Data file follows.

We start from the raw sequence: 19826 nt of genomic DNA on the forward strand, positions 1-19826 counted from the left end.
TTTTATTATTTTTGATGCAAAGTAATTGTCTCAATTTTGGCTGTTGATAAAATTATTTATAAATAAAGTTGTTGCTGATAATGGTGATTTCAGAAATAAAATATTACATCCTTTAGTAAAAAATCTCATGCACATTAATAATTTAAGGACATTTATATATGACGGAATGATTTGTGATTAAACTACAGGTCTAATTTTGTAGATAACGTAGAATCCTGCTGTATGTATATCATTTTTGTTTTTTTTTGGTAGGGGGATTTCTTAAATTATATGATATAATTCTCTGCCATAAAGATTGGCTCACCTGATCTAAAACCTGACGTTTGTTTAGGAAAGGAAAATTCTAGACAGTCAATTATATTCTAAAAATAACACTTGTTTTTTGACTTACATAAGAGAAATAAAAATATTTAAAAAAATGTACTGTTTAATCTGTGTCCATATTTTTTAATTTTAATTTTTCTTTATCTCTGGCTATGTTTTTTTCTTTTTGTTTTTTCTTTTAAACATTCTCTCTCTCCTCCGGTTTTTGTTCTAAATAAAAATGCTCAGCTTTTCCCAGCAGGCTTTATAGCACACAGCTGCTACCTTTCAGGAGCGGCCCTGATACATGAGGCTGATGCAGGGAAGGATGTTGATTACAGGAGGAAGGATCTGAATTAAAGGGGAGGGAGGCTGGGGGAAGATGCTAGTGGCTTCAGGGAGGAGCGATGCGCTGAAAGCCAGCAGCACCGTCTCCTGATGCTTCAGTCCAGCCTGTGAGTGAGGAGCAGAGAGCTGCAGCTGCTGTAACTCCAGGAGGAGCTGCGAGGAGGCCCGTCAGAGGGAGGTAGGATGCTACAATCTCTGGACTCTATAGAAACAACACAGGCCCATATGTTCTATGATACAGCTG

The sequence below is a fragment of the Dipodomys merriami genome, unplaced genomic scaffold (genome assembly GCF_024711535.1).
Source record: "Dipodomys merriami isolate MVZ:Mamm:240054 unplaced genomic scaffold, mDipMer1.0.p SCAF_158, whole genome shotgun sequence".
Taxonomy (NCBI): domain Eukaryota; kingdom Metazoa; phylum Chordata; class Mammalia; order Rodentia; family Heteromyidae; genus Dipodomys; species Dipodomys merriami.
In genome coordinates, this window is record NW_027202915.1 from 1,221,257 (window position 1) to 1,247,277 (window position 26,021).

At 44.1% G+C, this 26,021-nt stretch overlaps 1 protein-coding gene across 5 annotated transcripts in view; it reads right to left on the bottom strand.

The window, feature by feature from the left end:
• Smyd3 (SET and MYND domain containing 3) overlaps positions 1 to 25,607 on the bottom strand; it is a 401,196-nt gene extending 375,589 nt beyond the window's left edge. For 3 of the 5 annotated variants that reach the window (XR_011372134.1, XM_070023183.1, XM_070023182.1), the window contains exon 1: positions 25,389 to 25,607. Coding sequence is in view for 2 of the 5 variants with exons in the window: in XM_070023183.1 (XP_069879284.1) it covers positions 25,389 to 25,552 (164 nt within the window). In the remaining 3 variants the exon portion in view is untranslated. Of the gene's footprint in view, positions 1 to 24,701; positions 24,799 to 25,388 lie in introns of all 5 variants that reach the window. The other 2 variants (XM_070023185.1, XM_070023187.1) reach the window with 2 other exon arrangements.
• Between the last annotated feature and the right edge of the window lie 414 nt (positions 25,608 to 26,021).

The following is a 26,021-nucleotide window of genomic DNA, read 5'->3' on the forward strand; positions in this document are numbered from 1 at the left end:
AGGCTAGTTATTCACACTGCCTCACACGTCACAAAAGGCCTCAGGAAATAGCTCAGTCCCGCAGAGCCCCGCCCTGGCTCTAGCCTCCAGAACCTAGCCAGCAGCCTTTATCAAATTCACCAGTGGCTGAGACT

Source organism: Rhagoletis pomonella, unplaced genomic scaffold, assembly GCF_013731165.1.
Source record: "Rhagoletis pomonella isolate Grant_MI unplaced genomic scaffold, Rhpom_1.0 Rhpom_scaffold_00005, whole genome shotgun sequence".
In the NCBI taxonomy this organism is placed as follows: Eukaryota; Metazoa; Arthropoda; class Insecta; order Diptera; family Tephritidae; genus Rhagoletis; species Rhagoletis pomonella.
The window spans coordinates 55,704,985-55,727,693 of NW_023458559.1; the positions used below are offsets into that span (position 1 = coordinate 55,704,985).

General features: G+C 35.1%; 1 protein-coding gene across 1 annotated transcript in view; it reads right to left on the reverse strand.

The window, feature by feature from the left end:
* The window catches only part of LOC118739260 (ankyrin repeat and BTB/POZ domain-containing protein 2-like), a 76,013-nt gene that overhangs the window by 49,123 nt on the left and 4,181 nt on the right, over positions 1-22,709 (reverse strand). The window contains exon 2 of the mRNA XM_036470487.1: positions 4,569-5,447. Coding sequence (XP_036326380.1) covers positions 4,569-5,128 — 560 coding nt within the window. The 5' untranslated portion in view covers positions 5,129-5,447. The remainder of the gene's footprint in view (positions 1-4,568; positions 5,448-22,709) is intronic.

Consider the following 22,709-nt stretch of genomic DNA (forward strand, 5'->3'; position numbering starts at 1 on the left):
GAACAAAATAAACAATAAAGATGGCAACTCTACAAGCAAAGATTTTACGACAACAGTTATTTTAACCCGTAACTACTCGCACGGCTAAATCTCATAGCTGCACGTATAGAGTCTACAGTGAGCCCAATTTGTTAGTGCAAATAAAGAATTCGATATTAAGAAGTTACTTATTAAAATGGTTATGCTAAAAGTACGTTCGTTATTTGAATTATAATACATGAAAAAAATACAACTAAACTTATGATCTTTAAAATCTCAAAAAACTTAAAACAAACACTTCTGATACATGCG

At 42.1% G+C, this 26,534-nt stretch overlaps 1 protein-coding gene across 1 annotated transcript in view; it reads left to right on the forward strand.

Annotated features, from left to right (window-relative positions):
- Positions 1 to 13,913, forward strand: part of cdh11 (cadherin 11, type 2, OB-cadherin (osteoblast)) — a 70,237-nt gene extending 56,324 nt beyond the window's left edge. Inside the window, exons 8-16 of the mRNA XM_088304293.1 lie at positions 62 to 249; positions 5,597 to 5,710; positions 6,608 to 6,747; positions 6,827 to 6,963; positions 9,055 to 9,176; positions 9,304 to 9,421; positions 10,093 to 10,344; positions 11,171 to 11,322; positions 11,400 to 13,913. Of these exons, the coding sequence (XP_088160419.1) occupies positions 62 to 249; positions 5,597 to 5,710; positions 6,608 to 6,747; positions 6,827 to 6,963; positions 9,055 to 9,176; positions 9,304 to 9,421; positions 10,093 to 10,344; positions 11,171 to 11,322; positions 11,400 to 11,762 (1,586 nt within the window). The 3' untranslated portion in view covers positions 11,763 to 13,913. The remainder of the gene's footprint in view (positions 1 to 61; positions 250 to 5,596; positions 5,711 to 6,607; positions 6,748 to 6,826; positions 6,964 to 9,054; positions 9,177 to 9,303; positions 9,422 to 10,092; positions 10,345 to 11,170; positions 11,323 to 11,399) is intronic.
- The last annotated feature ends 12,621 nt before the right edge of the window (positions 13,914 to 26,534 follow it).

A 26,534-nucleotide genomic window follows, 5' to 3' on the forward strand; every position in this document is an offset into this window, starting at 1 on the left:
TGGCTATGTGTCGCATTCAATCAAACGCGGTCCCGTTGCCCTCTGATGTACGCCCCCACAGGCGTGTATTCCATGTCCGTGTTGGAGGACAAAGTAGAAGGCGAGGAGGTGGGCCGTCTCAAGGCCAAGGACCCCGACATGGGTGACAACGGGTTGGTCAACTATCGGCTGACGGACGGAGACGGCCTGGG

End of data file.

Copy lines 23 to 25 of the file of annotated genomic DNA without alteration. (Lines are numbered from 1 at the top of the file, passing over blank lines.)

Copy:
Annotated features, from left to right (window-relative positions):
- Positions 1 to 13,913, forward strand: part of cdh11 (cadherin 11, type 2, OB-cadherin (osteoblast)) — a 70,237-nt gene extending 56,324 nt beyond the window's left edge. Inside the window, exons 8-16 of the mRNA XM_088304293.1 lie at positions 62 to 249; positions 5,597 to 5,710; positions 6,608 to 6,747; positions 6,827 to 6,963; positions 9,055 to 9,176; positions 9,304 to 9,421; positions 10,093 to 10,344; positions 11,171 to 11,322; positions 11,400 to 13,913. Of these exons, the coding sequence (XP_088160419.1) occupies positions 62 to 249; positions 5,597 to 5,710; positions 6,608 to 6,747; positions 6,827 to 6,963; positions 9,055 to 9,176; positions 9,304 to 9,421; positions 10,093 to 10,344; positions 11,171 to 11,322; positions 11,400 to 11,762 (1,586 nt within the window). The 3' untranslated portion in view covers positions 11,763 to 13,913. The remainder of the gene's footprint in view (positions 1 to 61; positions 250 to 5,596; positions 5,711 to 6,607; positions 6,748 to 6,826; positions 6,964 to 9,054; positions 9,177 to 9,303; positions 9,422 to 10,092; positions 10,345 to 11,170; positions 11,323 to 11,399) is intronic.
- The last annotated feature ends 12,621 nt before the right edge of the window (positions 13,914 to 26,534 follow it).